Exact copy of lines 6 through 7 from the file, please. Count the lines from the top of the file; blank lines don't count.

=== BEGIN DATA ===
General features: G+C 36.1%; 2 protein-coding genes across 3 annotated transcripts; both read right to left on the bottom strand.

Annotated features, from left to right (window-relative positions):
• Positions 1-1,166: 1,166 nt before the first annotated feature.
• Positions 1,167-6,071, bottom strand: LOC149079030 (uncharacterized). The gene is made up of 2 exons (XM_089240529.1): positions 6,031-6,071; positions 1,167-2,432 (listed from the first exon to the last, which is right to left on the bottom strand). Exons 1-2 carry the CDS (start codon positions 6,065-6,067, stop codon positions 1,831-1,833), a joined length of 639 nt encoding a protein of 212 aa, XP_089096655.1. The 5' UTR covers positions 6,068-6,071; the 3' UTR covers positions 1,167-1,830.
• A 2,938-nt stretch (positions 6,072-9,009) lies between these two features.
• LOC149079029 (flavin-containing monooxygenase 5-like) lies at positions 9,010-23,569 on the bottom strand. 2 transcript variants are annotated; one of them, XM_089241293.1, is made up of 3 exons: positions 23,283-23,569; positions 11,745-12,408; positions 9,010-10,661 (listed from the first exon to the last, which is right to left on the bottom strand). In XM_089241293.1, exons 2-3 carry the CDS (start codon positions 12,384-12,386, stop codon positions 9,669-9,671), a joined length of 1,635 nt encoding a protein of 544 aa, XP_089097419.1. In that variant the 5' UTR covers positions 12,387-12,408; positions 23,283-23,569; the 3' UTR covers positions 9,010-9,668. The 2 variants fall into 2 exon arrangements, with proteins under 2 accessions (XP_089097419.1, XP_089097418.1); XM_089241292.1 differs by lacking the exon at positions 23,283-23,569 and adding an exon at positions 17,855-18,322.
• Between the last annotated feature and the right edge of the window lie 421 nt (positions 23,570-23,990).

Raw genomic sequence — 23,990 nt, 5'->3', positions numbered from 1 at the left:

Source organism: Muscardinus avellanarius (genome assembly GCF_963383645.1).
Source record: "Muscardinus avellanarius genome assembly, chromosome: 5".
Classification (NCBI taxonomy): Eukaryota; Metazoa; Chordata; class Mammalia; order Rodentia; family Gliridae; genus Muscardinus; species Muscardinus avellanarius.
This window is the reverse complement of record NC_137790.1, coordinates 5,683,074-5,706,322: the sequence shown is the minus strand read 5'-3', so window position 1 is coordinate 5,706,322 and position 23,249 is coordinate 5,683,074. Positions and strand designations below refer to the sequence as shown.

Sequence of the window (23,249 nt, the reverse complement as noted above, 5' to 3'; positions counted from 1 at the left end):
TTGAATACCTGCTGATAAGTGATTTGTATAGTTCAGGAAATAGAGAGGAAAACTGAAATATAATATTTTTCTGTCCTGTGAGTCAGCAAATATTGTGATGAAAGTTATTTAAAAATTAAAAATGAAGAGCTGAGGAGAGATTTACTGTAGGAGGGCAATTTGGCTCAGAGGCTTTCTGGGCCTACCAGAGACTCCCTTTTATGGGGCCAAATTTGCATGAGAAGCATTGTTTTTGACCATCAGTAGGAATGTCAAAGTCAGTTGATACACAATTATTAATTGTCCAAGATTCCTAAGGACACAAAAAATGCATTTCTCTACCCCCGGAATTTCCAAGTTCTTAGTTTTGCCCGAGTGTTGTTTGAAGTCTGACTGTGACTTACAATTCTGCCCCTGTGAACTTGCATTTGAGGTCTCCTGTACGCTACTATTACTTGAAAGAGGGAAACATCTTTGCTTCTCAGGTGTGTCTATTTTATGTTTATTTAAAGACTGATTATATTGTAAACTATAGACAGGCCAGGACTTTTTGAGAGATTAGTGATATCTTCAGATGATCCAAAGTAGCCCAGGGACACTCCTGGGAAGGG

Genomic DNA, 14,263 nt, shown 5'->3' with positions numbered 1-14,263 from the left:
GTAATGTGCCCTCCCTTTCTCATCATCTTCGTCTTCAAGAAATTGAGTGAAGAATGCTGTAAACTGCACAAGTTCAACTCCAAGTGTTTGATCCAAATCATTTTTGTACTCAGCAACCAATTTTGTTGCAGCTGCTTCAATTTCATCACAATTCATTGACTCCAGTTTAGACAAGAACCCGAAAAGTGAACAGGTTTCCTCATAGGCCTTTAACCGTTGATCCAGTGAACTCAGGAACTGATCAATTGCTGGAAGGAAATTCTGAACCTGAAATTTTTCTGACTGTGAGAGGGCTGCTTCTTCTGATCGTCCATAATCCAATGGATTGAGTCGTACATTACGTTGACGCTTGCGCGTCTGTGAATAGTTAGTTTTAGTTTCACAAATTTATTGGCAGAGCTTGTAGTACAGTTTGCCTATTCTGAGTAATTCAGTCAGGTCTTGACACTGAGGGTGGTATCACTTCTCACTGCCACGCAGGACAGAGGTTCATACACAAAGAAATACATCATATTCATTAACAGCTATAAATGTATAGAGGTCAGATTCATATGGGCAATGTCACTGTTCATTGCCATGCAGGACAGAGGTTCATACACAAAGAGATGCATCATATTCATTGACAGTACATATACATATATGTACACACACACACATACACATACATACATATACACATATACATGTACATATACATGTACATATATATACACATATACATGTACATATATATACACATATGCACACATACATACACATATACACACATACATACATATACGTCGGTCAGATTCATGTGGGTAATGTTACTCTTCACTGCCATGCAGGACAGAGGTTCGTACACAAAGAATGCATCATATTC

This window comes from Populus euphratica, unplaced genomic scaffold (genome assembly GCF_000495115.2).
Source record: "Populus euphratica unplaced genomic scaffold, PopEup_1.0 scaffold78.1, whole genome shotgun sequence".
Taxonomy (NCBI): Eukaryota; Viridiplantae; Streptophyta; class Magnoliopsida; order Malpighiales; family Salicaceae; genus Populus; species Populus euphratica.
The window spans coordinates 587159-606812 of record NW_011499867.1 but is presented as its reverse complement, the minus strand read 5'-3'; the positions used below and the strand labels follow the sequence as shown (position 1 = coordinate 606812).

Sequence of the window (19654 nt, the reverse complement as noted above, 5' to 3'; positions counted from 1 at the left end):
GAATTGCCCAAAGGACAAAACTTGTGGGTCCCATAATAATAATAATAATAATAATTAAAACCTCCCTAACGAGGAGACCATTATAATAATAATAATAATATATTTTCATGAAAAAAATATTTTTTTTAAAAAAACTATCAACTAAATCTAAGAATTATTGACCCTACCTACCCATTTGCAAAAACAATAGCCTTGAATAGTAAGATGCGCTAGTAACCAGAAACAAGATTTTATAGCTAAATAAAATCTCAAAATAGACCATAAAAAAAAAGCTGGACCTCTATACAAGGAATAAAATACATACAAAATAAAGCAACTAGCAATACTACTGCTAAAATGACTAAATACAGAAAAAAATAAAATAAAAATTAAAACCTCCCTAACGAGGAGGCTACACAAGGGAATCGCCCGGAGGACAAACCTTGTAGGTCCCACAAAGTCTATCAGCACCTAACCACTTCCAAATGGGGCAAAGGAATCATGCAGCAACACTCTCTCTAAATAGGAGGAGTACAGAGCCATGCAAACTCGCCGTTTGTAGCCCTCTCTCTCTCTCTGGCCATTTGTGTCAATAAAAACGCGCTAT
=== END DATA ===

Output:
• LOC149079029 (flavin-containing monooxygenase 5-like) lies at positions 9,010-23,569 on the bottom strand. 2 transcript variants are annotated; one of them, XM_089241293.1, is made up of 3 exons: positions 23,283-23,569; positions 11,745-12,408; positions 9,010-10,661 (listed from the first exon to the last, which is right to left on the bottom strand). In XM_089241293.1, exons 2-3 carry the CDS (start codon positions 12,384-12,386, stop codon positions 9,669-9,671), a joined length of 1,635 nt encoding a protein of 544 aa, XP_089097419.1. In that variant the 5' UTR covers positions 12,387-12,408; positions 23,283-23,569; the 3' UTR covers positions 9,010-9,668. The 2 variants fall into 2 exon arrangements, with proteins under 2 accessions (XP_089097419.1, XP_089097418.1); XM_089241292.1 differs by lacking the exon at positions 23,283-23,569 and adding an exon at positions 17,855-18,322.
• Between the last annotated feature and the right edge of the window lie 421 nt (positions 23,570-23,990).